Robert Frost as a modern poet

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After Apple-Picking is a notable literary work by Robert Frost. A complete discussion of this literary work is given, which will help you enhance your literary skills and prepare for the exam. Read the main text, key info, Summary, Themes, Characters, Literary Devices, Quotations, Notes, to various questions of After Apple-Picking.


Discuss Frost as a modern poet.
Or, Frost’s poems are local in colour but universal in appeal.
Or, Frost’s poetry reflects modern life despite its pastoral setting.
Or, “Frost is regional and universal at the same time.

Robert Frost (1874-1963) is one of the most celebrated American poets of the 20th century. His poems often juxtaposed pastoral settings with the complexities of modern life. While his poems like “After Apple Picking,” “The Birches,” “The Death of the Hired Man,” and “The Road Not Taken” may appear to revolve around rural and natural themes. They offer profound insights into the human condition and the challenges of contemporary existence.

Exploration of the Inner Self: Frost’s modernism is evident in his inner self-exploration. His poems often delve into the complexities of human emotions and experiences. In “After Apple Picking,” the speaker reflects on his life and his choices, a common theme in modernist literature. The poem’s opening lines,

My long two-pointed ladder’s sticking through a tree
Toward heaven still,

The lines convey a sense of reflection and self-examination. The ladder represents the speaker’s journey through life, and reaching “toward heaven” suggests a deeper, spiritual exploration.

Equivocation and Multiple Interpretations: Frost’s modernist approach is characterized by equivocation and multiple layers of meaning. In “The Birches,” he describes the bending of birch trees due to ice storms, which can be seen as a metaphor for life’s hardships and the need for temporary escape. The lines,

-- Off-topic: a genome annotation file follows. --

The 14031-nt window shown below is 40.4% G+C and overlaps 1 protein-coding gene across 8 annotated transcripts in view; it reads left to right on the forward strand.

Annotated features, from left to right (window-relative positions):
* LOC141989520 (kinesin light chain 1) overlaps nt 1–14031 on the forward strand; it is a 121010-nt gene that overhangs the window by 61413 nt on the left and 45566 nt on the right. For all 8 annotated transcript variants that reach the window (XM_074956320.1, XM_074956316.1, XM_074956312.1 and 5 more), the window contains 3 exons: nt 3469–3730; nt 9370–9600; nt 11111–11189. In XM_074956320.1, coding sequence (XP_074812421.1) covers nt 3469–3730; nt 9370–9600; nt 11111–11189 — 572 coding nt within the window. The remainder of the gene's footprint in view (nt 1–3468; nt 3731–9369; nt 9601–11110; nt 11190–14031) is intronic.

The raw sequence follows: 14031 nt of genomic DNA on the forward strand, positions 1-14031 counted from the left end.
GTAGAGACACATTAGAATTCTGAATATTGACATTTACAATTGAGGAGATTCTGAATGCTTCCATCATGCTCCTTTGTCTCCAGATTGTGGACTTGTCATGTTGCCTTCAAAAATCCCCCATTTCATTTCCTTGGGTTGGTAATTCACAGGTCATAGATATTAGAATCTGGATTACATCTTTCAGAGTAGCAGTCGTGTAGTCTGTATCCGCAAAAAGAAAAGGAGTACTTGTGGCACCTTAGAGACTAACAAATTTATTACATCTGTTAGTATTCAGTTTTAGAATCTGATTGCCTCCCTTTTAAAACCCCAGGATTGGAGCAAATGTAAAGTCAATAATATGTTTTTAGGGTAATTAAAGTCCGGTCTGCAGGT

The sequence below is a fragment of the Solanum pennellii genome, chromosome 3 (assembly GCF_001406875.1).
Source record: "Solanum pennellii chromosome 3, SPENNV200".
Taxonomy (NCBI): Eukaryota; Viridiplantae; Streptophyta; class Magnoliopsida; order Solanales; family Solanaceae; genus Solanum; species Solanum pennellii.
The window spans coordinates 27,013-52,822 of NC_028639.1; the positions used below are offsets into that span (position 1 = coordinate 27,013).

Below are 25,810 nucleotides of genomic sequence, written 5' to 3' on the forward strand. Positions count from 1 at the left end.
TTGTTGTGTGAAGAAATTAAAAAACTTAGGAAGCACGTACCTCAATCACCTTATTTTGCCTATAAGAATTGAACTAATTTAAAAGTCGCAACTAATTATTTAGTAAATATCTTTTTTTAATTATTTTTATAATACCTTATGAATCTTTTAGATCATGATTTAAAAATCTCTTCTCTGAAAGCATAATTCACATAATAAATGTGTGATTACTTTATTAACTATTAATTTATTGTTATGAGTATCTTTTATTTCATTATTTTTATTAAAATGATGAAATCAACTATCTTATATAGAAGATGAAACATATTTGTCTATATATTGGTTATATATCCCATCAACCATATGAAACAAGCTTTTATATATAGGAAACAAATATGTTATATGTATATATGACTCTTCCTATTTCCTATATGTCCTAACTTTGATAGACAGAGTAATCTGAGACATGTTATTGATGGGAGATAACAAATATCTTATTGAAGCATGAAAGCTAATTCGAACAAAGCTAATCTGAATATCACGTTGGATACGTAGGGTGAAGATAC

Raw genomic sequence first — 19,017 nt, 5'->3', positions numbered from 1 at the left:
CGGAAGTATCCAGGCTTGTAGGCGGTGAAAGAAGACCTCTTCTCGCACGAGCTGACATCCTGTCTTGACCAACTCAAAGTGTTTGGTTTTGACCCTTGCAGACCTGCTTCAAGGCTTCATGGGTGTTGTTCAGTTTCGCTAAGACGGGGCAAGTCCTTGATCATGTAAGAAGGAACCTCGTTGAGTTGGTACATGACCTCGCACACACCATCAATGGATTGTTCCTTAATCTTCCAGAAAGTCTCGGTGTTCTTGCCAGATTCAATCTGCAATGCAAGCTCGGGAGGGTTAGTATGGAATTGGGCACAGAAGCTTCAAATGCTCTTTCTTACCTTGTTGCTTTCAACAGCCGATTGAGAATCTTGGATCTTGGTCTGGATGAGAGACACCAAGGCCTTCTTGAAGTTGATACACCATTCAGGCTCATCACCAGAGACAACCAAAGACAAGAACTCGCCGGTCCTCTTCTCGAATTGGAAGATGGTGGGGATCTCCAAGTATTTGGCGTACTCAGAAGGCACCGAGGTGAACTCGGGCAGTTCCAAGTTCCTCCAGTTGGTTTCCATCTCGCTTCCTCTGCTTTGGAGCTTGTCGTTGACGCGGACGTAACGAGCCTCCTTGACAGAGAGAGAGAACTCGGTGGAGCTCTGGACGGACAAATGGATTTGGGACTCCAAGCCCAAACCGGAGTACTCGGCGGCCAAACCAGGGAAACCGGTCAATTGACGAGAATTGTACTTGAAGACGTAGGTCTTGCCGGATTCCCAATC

I’d like to get away from earth awhile
And then come back to it and begin over,

It suggests a desire for renewal and rebirth, a common modernist theme. The poem’s ambiguity allows readers to solve it in various ways. It emphasizes the subjective nature of human experience.

Regionalism and Rural Settings: Frost’s choice of rural settings and his use of regional dialects are modernist elements that set him apart. “The Death of the Hired Man” exemplifies this by portraying the lives of rural New Englanders. Frost’s characters speak in a typical regional dialect, such as Warren’s line,

I ain’t so sure of that, we mustn’t laugh at him.

This reflects Frost’s devotion to grasping the authenticity of rural life and language. It is a hallmark of modernist literature that seeks to maintain a region’s unique cultural and linguistic factors.

Narrative Complexity and Unconventional Structure: Frost often employs narrative complexity and unconventional structure in his poems. It challenges traditional poetic norms. In “The Road Not Taken,” he presents a first-person narrative of a traveller who faces a pivotal choice. The poem’s structure is unique, with its four stanzas of five lines. It creates a sense of contemplation and reflection. The famous lines,

I took the one less traveled by,
And that has made all the difference,

These lines expose Frost’s modernist tendency to leave readers questioning the consequences of choices and the uncertainty of life’s paths.

Critique of Society and Human Condition: Modernist poets often critiqued society and the human condition, and Frost is no exception. In “The Death of the Hired Man,” the poem explores themes of work, loyalty, and understanding within a changing society. Mary and Warren represent different perspectives on the hired man, Silas. Mary’s compassion for Silas contrasts with Warren’s pragmatism. This reflects the societal tensions between individualism and communal values. This conflict represents the modernist questioning of established norms and values.

In conclusion, Robert Frost’s modernist sensibilities glow through in his poems “After Apple Picking,” “The Birches,” “The Death of the Hired Man,” and “The Road Not Taken.” His exploration of regionalism demonstrates his commitment to the modernist movement. These poems continue to resound with readers by offering complex and thought-provoking reflections on the human experience. This makes Frost a significant figure in modernist poetry.